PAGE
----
Our Artesian Well: A Deep Subject

How Does an Artesian Well Work?

Our Artesian Well: A Deep Subject

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By Mark M. Hall –  An artesian well is a very handy water source to have on the homestead. Long ago, my wife and I visited our little homestead for the first time on a warm September afternoon. The charming, old farmhouse was situated on four beautiful acres that lay at the bottom of a small, shallow valley. A tiny creek meandered lazily past fruit trees and countless lush flowerbeds. Not far beyond, an old tire swing hung from the low branch of a huge sycamore tree. A wide stream, behind it, swallowed the tiny creek and rushed away, tracing the foot of the tall wooded hills.

As our tires crunched along on the narrow gravel driveway, my wife spotted something odd behind the house. “What is that fire hydrant-looking thing over there?” she asked, pointing at something to our left. Intrigued, I stopped the car and followed her gaze in the direction of a nearby apple tree. Beneath it was a peculiar object standing about two feet out of the ground.

“I’m not sure what it is,” I admitted as I reached for the door handle. We stepped outside of the car and spoke with our realtor, who was waiting to show us around. Filled with curiosity, my wife asked him if he knew what the odd thing might be.

“This is an artesian wellhead,” he said. “It is their country water supply, but I don’t know anything more about it.” We had heard of artesian wells, but neither of us knew how they differ from any other wells. As we approached it, we noticed the sound of running water. We carefully lifted a few apple tree limbs that were weighed down to the ground with their burden of fruit and ducked underneath.

Fascinated, we crouched low and made a close inspection of the strange contraption. It consisted of a large pipe capped at about one foot above the ground. From the side protruded an arm with a spigot at the end. We were puzzled to hear a constant flow of water rushing back into the ground through a two-inch pipe connected just before the spigot. What seemed even odder to us was the top of the thing, which sported something that looked like an upside-down perforated metal ice cream cone.


Both of us liked the property and left that day with a desire to learn about artesian wells. We were delighted to find a great deal of information on the subject. Especially helpful resources were the United States Geographical Survey (USGS) and the National Groundwater Association (NGWA) websites.
As opposed to traditional wells, artesian wells have no need for a pump to bring groundwater near or above the land surface. They are drilled into a water-bearing rock layer, called an artesian aquifer, that is trapped by two impermeable layers. The water is prevented from escaping, so there is a constant buildup of pressure. Consequently, when a well is drilled into this environment, pressure forces water up the well casing all on its own.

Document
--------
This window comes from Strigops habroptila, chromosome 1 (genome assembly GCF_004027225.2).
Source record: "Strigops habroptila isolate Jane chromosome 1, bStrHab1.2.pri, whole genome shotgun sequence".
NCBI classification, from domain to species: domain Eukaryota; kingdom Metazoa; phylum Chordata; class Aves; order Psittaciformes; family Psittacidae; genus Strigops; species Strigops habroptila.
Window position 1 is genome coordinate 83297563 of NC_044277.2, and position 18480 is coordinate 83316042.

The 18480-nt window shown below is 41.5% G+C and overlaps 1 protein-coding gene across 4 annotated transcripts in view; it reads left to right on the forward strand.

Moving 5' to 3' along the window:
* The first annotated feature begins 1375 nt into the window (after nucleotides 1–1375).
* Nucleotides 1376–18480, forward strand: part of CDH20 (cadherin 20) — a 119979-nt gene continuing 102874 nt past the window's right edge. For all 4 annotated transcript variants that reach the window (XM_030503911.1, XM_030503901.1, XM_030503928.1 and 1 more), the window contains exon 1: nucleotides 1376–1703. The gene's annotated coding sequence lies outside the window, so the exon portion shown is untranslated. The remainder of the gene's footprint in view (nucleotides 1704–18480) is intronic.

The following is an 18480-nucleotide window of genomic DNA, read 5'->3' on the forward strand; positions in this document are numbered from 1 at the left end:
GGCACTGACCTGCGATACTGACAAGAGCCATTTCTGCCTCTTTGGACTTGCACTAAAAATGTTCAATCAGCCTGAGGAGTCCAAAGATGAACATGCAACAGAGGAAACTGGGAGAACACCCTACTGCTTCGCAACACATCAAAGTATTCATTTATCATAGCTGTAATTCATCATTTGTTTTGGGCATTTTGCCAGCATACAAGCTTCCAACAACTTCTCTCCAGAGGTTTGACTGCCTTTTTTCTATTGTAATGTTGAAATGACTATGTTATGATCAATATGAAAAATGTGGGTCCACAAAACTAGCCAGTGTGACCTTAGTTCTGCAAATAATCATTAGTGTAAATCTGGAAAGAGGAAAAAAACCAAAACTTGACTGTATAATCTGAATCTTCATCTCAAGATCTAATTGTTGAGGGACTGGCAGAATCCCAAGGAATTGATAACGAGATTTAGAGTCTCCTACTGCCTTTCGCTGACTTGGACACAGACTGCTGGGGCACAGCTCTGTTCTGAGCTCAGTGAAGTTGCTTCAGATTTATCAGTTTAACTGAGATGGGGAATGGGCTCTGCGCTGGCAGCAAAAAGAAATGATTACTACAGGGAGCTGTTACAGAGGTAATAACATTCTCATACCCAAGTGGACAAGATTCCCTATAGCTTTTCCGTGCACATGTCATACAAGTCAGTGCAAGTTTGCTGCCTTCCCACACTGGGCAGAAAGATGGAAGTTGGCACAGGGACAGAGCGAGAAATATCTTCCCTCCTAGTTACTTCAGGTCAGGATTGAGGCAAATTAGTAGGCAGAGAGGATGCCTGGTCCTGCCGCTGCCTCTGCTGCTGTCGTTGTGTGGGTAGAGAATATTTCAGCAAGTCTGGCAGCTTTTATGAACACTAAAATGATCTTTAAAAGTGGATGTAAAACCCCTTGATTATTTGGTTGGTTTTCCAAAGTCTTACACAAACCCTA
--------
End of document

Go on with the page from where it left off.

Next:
The benefits of artesian wells are many. First of all, though we do have a pump to simply draw the water from the surface to the house, there is naturally a reduction in energy consumption. The energy otherwise expended in drawing water hundreds of feet up out of the ground is saved since the natural artesian pressure does all of the work.

An artesian well is also an excellent source of much-needed water: the most important emergency essential. When storms rumble through the area and knock out the electricity, the water goes with it. (With pumped wells but not necessarily with municipal water.) There is no water in the house for drinking, washing hands, doing laundry, or even flushing toilets. However, those problems are easily mitigated with an artesian well by going outside and filling buckets at the wellhead spigot. Some homeowners use a hand-operated cast iron pitcher pump at the artesian well site for the same purpose.

Additionally, unlike a traditional well, the artesian should never run dry. Artesian aquifers, being sloped, are constantly fed from a higher elevation than that of the wellhead. Therefore, constant water pressure is maintained. In fact, at all times, our well provides so much water that we dispel much of it to the creek through the drainage pipe. A few years ago, when the pipe became clogged, a check valve pushed the water out through the holes of that perforated metal piece at the top. Running down the outside of the wellhead, the water flowed continually onto the ground and throughout the yard until the pipe was replaced.


Our artesian well provides plenty of water for many other uses, certainly, such as watering the garden, the hanging pots, and all 23 flower beds. We can also wash the minivans, bathe the dog, fill the kiddie pool, water the chickens, and perform countless other jobs with an attached garden hose.
A good well is vitally important to homesteaders, especially those with crops and livestock. So, if you are searching for a home and you come across a property with an artesian well, it would be wise to give it a second look. It may “well” be the perfect place to lay down roots.

Do you have an artesian well on your homestead? We would love to hear about it in the comments below.

Originally published in Countryside September/October 2020 and regularly vetted for accuracy.

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